373 U.S. 723 (1963), 630, Rideau v. Louisiana

Docket Nº:No. 630
Citation:373 U.S. 723, 83 S.Ct. 1417, 10 L.Ed.2d 663
Party Name:Rideau v. Louisiana
Case Date:June 03, 1963
Court:United States Supreme Court
 
FREE EXCERPT

Page 723

373 U.S. 723 (1963)

83 S.Ct. 1417, 10 L.Ed.2d 663

Rideau

v.

Louisiana

No. 630

United States Supreme Court

June 3, 1963

Argued April 29, 1963

CERTIORARI TO THE SUPREME COURT OF LOUISIANA

Syllabus

A few hours after a man robbed a bank in Lake Charles, La., kidnapped three of the bank's employees, and killed one of them, petitioner was arrested and lodged in the Parish Jail. The next morning, a motion picture film with a sound track was made of an "interview" in the jail between petitioner and the Sheriff of the Parish. This "interview" lasted approximately 20 minutes, and consisted of interrogation by the Sheriff and admissions by petitioner that he had perpetrated the bank robbery, kidnapping, and murder. Later the same day and on the succeeding two days, the filmed "interview" was broadcast over the local television station and was seen and heard by many people in the Parish. Subsequently, petitioner was arraigned on charges of armed robbery, kidnapping, and murder, and two lawyers were appointed to represent him. They promptly filed a motion for change of venue, but this was denied and petitioner was convicted in the trial court of the Parish and sentenced to death on the murder charge.

Held: It was a denial of due process of law to refuse the request for a change of venue after the people of the Parish had been exposed repeatedly and in depth to the spectacle of the petitioner personally confessing in detail to the crimes with which he was later to be charged. Pp. 723-727.

242 La. 431, 137 So.2d 283, reversed.

STEWART, J., lead opinion

MR. JUSTICE STEWART delivered the opinion of the Court.

On the evening of February 16, 1961, a man robbed a bank in Lake Charles, Louisiana, kidnapped three of the

Page 724

bank's employees, and killed one of them. A few hours later, the petitioner, Wilbert Rideau, was apprehended by the police and lodged in the Calcasieu Parish jail in Lake Charles. The next morning, a moving picture film with a sound track was made of an "interview" in the jail between Rideau and the Sheriff of Calcasieu Parish. This "interview" lasted approximately 20 minutes. It consisted of interrogation by the sheriff and admissions by Rideau that he had perpetrated the bank robbery, kidnapping, and murder. Later the same day, the filmed "interview" was broadcast over a television station in Lake Charles, and some 24,000 people in the community saw and heard it on television. The sound film was again shown on television the next day to an estimated audience of 53,000 people. The following day, the film was again broadcast by the same television station, and this time approximately 20,000 people saw and heard the "interview" on their television sets. Calcasieu Parish has a population of approximately 150,000 people.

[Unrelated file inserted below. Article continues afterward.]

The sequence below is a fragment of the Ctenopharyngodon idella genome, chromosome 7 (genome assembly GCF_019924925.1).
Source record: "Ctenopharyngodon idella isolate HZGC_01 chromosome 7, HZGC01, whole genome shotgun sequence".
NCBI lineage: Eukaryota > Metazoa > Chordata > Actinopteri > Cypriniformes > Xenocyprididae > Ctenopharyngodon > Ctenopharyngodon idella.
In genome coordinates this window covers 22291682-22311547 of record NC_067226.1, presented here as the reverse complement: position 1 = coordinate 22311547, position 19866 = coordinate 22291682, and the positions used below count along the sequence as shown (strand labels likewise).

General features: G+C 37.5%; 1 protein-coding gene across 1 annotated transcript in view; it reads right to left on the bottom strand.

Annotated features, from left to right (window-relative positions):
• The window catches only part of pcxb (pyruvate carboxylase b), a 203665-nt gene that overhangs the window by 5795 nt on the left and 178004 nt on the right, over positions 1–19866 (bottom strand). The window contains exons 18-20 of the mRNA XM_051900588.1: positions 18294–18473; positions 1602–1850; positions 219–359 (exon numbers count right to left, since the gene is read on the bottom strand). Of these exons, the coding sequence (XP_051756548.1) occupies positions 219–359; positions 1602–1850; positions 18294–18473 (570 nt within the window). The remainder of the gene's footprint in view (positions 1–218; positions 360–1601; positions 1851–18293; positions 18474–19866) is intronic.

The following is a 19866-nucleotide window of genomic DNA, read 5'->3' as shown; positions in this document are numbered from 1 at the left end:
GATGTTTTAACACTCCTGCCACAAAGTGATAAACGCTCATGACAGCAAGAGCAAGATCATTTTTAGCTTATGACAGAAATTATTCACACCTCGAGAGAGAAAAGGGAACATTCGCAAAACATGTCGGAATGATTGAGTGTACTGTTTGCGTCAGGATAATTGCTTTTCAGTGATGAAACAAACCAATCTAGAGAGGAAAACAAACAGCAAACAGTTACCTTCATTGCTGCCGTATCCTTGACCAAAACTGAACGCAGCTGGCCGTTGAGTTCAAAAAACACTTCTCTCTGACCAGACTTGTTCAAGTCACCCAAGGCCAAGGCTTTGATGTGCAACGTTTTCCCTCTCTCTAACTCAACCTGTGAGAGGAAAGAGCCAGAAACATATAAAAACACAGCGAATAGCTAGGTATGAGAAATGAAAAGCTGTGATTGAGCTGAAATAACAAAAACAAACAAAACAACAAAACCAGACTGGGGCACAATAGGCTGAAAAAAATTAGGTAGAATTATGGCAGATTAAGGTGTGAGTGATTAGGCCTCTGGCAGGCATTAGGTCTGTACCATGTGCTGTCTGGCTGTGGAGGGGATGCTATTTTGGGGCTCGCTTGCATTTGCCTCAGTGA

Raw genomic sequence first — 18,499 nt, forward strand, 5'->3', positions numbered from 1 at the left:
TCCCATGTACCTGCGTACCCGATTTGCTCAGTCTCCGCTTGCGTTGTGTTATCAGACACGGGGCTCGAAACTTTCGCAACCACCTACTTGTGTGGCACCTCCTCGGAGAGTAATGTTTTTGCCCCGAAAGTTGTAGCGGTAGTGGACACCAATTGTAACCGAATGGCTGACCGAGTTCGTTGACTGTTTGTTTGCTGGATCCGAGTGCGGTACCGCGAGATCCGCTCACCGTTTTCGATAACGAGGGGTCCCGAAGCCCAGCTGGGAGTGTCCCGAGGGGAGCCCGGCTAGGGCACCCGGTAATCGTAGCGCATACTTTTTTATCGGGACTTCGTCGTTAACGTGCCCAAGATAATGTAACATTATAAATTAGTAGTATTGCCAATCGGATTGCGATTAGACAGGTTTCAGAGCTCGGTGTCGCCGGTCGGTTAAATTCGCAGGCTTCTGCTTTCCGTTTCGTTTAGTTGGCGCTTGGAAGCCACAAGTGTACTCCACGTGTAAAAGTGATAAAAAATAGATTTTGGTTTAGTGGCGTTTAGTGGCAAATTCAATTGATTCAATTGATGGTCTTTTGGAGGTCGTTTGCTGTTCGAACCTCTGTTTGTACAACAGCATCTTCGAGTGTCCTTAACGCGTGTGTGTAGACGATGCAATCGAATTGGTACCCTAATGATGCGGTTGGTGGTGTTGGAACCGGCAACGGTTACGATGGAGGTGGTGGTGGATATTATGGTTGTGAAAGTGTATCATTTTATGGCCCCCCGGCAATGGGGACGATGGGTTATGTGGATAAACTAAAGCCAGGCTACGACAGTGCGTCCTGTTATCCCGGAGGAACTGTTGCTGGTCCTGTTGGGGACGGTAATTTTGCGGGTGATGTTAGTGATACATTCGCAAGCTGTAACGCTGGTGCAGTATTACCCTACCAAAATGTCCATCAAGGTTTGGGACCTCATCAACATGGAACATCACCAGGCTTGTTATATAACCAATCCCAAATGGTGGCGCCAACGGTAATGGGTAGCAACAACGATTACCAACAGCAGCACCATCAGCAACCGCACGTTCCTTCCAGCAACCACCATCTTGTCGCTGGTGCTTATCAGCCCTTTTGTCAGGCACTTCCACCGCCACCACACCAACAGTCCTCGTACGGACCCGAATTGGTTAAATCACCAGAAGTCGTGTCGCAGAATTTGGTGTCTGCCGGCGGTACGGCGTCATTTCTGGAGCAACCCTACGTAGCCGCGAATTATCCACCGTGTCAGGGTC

Some two weeks later, Rideau was arraigned on charges of armed robbery, kidnapping, and murder, and two lawyers were appointed to represent him. His lawyers promptly filed a motion for a change of venue on the ground that it would deprive Rideau of rights guaranteed to him by the United States Constitution to force him to trial in Calcasieu Parish after the three television broadcasts there of his "interview" with the sheriff.1 After a hearing, the motion for change of venue was denied, and

Page 725

Rideau was accordingly convicted and sentenced to death on the murder charge in the Calcasieu Parish trial court.

Three members of the jury which convicted him had stated on voir dire that they had seen and heard Rideau's televised "interview" with the sheriff on at least one occasion. Two members of the jury were deputy sheriffs of Calcasieu Parish. Rideau's counsel had requested that these jurors be excused for cause, having exhausted all of their peremptory challenges, but these challenges for cause had been denied by the trial judge. The judgment of conviction was affirmed by the Supreme Court of Louisiana, 242 La. 431, 137 So.2d 283, and the case is here on a writ of certiorari, 371 U.S. 919.

The record in this case contains as an exhibit the sound film which was broadcast. [83 S.Ct. 1419] What the people of Calcasieu Parish saw on their television sets was Rideau, in jail, flanked by the sheriff and two state troopers, admitting in detail the commission of the robbery, kidnapping, and murder in response to leading questions by the sheriff.2 The record fails to show whose idea it was to make the sound film and broadcast it over the local television station, but we know from the conceded circumstances that the plan was carried out with the active cooperation and participation of the local law enforcement officers. And certainly no one has suggested that it was Rideau's idea, or even that he was aware of what was going on when the sound film was being made.

Page 726

In the view we take of this case, the question of who originally initiated the idea of the televised interview is, in any event, a basically irrelevant detail. For we hold that it was a denial of due process of law to refuse the request for a change of venue, after the people of Calcasieu Parish had been exposed repeatedly and in depth to the spectacle of Rideau personally confessing in detail to the crimes with which he was later to be charged. For anyone who has ever watched television, the conclusion cannot be avoided that...

To continue reading

FREE SIGN UP